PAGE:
While the 10K pace may be a little toned down from the 5K, it's still moving at a pretty good clip and for twice the distance. Speed training is a component of 10K training, but endurance-training is really the key to a successful 10K. Working to maintain your speed over a longer distance is now your primary focus.
Listed below are several tips to help you achieve great results with your next 10K.

1. Begin with a base.

Having a solid base before beginning your 10K training, will ensure that you're acclimating only to the new training demands. A solid base also helps to decrease chance of injury from over training or doing too much too soon.
If you're fairly new to running (just beyond the beginner stage), you should have a total weekly mileage base of about 8 miles (with your longest run at about 3 miles) for at least a month before beginning a 10K training program.
If you're more of an intermediate runner, you should have a total weekly mileage base of about 10 to 15 miles (with your longest run at about 4 to 5 miles) for at least a month prior to starting an intermediate 10K training program.
If you're an advanced (seasoned runner), you should have a total weekly mileage base of about 20 miles (with your longest run at about 8 to 10 miles) for at least a month before beginning a 10K training program at the advanced level.

2. Train with a buddy or group.

One of the best ways to succeed with 10K training is to ensure your accountability. Training with a buddy or joining a 10K training group helps hold you accountable for the weekly workouts. Knowing you'll be missed goes a long way in making sure you get to each session. The encouragement of others can really help you through the tough portions of training.

3. Find a plan.

Do your homework. Not all 10K running plans are meant for all runners. If you're a beginner, look for a 12 to 14 week plan. Intermediate and advanced runners will do fine with a 10 to 12 week plan. Also, look at the total weekly mileage. Beginners, your weekly mileage should be in the upper teens to low 20s. Intermediate runners, your total weekly mileage should be in the mid 20s. Advanced runners, your mileage may reach into the 30s. More miles are not necessarily better. Quality runs such as hills, intervals, and tempo runs may not rack-up the mileage, but the conditioning they provide trumps lots of long steady-state miles.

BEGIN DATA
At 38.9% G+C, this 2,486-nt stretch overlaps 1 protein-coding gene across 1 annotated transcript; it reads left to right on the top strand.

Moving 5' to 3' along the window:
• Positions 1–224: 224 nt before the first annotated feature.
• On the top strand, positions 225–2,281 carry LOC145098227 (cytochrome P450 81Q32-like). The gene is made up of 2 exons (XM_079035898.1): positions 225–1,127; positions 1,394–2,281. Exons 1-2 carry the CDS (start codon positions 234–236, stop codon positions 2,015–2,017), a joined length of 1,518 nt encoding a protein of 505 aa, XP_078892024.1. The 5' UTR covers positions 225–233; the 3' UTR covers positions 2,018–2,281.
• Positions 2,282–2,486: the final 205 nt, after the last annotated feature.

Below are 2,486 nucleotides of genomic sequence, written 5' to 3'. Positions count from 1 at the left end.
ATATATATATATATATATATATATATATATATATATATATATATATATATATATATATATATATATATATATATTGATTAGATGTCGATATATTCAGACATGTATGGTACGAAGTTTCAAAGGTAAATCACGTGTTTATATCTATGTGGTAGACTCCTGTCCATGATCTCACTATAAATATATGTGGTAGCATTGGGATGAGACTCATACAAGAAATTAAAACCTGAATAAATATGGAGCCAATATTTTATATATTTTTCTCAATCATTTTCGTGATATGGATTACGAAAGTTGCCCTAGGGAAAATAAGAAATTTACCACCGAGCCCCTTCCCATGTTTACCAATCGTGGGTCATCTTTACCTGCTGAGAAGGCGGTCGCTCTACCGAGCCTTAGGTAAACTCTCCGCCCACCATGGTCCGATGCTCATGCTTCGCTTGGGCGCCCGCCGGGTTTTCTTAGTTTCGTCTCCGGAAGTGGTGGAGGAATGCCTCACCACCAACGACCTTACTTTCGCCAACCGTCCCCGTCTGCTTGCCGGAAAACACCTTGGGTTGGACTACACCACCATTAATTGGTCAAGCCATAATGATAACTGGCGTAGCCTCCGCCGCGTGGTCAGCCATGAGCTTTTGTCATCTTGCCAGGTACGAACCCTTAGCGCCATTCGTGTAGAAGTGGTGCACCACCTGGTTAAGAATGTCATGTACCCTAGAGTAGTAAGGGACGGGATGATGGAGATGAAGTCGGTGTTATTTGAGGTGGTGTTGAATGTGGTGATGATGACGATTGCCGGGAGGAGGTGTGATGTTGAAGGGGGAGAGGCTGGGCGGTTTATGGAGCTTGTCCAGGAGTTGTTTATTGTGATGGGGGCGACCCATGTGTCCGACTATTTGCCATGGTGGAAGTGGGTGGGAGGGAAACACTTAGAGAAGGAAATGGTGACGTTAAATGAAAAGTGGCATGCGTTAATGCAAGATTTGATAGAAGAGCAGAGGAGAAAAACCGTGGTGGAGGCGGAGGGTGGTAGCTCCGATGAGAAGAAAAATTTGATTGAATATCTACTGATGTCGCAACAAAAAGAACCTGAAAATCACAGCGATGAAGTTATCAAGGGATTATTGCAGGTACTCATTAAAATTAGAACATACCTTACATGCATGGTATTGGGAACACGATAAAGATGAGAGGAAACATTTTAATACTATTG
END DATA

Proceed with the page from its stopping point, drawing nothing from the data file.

4. Vary your pace.

Don't run all your runs fast. Because a 10K is only 6.2 miles, many runners (especially intermediate and advanced runners) find themselves running all their runs at or close to race pace. A plan with varied-paced runs will help to improve endurance—both aerobic and muscular. It will also help to increase your pace. Runners that run fast with every run thinking they'll eventually get faster often find they stagnate or hit a wall with their speed and can't get any faster. A weekly regimen of short easy runs, speed work (hills and/or intervals), a tempo run and a slow long run will help to increase pace as well as better prepare you overall for race day as well as keep your injury free.

5. Run long.

It may seem odd to have "long runs" in a 10K training plan, but they are key in helping to improve your aerobic glycogen metabolism (energy making). Increasing your longest runs through the duration of the training program to mileage longer than the race length will help tremendously in making your energy production more efficient. If you're a beginner, having your longest run go to 7 miles will suffice. Intermediate runners can take their longest long run to 9 miles and the advanced runner can run his/her longest long run up to 12 miles.
Remember that a long run is an easy slow run. These runs are designed to increase distance endurance. Most of your long runs should be run about 1-minute slower than your 10K race pace. In the second half of your training, it's good mentally and physically to start picking up the pace to your 10K race pace during the last couple of miles of your long runs. This teaches your body and your brain that you have the ability to "pick-it-up" later in the run.